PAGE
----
City center back Martin Demichelis had held his own for 50-plus minutes next to Vincent Kompany – but he’s no Vincent Kompany. A moment of inattention that the good-not-great sometimes have, a desperate lunge, a red card … and that was it. That may have been the series.

Playing with 11 against Barca is hard enough; trying to arrest the taka-taka with just 10 is nearly impossible.

Later, David Silva very nearly hammered one past Victor Valdes, who had to do something he’s sometimes faulted for not doing, making the big save. That would have probably meant a 1-1 final, a result that would have felt sumptuous at that point for Manuel Pellegrini’s men.

A ball played into Barca’s goal box in the first half, the very kind that City had hoped to use its size advantage to exploit, nearly found its way into goal. That surely would have set off some nerves in the visitors.

Overall, City did quite well. Pablo Zabaleta, Kompany, Fernandinho, Silva and Toure all had games to be proud of. Kompany was particularly excellent. All of that is why City isn’t quite out of this one just yet. Odds are stacked – but this is not impossible.

Speaking of slim margins: Sergio Aguero wasn’t in Pellegrini’s lineup. City’s sharpest of sharpshooters wasn’t fit enough to play. Messi was. In the end, will that tell the tale?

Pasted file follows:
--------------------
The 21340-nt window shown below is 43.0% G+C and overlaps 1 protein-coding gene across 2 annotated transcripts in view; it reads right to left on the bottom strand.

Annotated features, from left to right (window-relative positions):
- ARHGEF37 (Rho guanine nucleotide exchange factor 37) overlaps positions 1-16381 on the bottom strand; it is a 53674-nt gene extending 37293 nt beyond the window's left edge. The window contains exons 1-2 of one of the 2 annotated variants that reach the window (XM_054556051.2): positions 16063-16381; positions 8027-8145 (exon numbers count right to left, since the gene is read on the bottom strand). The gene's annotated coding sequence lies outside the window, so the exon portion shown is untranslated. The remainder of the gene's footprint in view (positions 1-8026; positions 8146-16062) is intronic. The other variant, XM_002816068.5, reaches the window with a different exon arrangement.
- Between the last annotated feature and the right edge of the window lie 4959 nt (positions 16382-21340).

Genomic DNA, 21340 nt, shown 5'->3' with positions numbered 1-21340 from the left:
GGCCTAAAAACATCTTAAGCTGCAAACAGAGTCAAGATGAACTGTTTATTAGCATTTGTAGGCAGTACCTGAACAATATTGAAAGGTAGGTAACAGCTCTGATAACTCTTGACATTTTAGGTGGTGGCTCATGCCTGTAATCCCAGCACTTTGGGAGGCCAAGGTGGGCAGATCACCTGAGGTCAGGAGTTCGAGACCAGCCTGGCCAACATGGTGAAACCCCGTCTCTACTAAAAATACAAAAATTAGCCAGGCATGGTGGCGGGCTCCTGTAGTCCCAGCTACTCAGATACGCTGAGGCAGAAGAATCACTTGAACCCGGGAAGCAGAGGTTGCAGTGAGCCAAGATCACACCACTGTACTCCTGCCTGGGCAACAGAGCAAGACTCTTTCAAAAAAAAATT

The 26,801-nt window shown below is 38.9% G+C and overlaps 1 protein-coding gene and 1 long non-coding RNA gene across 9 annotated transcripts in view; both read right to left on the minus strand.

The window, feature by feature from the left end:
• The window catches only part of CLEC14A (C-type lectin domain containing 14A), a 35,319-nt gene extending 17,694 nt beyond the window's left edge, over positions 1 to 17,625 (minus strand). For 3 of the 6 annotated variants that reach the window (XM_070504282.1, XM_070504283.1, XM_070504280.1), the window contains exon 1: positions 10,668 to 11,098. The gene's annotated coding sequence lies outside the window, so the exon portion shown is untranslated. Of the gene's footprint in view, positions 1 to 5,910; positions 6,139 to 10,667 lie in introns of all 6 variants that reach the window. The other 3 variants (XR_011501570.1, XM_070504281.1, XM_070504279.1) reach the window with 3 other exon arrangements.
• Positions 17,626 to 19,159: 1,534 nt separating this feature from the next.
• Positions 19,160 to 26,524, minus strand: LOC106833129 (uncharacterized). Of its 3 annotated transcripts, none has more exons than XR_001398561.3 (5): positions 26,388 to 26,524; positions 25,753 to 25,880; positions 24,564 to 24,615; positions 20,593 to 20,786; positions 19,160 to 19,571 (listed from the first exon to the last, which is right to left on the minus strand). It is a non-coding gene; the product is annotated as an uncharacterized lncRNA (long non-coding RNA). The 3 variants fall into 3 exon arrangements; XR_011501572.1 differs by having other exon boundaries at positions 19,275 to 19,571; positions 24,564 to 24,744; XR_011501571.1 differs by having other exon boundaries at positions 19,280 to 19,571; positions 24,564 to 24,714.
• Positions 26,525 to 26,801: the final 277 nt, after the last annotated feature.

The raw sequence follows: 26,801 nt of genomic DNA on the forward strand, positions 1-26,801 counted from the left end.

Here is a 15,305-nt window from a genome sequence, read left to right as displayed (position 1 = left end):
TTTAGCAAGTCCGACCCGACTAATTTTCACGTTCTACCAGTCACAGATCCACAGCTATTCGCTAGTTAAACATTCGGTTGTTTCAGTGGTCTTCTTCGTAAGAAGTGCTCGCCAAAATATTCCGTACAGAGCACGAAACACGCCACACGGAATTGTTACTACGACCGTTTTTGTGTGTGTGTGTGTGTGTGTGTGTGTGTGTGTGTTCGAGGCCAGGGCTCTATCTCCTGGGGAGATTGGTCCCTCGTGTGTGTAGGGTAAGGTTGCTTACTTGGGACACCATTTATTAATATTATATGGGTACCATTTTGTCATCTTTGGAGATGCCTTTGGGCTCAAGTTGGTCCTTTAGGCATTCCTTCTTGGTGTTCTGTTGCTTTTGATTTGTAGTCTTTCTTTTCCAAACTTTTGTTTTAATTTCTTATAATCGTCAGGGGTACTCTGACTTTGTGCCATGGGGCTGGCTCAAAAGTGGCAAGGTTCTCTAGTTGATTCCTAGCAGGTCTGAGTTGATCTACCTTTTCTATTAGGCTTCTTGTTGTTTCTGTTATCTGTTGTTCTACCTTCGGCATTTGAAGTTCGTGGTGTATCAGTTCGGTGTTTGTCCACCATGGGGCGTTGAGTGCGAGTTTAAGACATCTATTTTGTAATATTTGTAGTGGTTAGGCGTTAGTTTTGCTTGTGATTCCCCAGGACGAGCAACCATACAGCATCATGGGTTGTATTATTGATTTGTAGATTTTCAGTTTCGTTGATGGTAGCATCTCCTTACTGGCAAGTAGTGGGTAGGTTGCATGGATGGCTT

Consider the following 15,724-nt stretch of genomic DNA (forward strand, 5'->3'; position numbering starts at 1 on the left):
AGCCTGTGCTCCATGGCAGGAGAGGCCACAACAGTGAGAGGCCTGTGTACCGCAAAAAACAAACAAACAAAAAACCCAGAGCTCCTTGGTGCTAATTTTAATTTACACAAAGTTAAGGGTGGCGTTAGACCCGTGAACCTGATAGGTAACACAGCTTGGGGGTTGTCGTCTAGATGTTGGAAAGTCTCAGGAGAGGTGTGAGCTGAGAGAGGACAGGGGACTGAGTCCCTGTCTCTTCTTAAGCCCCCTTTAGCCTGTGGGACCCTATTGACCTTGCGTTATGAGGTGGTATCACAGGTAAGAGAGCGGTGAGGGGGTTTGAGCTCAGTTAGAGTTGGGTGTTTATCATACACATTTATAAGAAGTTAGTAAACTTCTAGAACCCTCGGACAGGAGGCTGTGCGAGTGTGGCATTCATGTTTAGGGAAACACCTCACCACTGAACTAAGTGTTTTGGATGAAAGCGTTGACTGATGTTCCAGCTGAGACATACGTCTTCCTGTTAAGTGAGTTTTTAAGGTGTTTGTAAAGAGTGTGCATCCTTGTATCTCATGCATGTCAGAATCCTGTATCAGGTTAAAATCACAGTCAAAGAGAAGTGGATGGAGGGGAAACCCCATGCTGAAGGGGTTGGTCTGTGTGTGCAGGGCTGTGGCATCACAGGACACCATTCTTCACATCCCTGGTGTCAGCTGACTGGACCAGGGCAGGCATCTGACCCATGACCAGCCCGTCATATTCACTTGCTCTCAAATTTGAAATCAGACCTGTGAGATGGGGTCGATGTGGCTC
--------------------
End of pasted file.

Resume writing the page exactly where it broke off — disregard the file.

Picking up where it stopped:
Red Bulls freestyler shows off dribbling skills… on a treadmill (Video)

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Players from around the world display their skills on social media on a regular basis, but they’re usually on a soccer field or blacktop when they do so.

[ MORE: Almiron wins MLS Newcomer of the Year, beats out Nikolic, Martinez ]

This New York Red Bulls freestyler had a different interpretation of how he’d show off his ball control on Monday.

DJ Diveny (@djdiveny on Twitter) posted this video — below — across his social media platforms today dribbling a soccer ball on a treadmill, while his colleagues appear to introduce cones at random points as obstacles.

In addition to his talents as a freestyler, Diveny is also a youth coach with Student Athlete Coaching & Consulting, based out of New Jersey.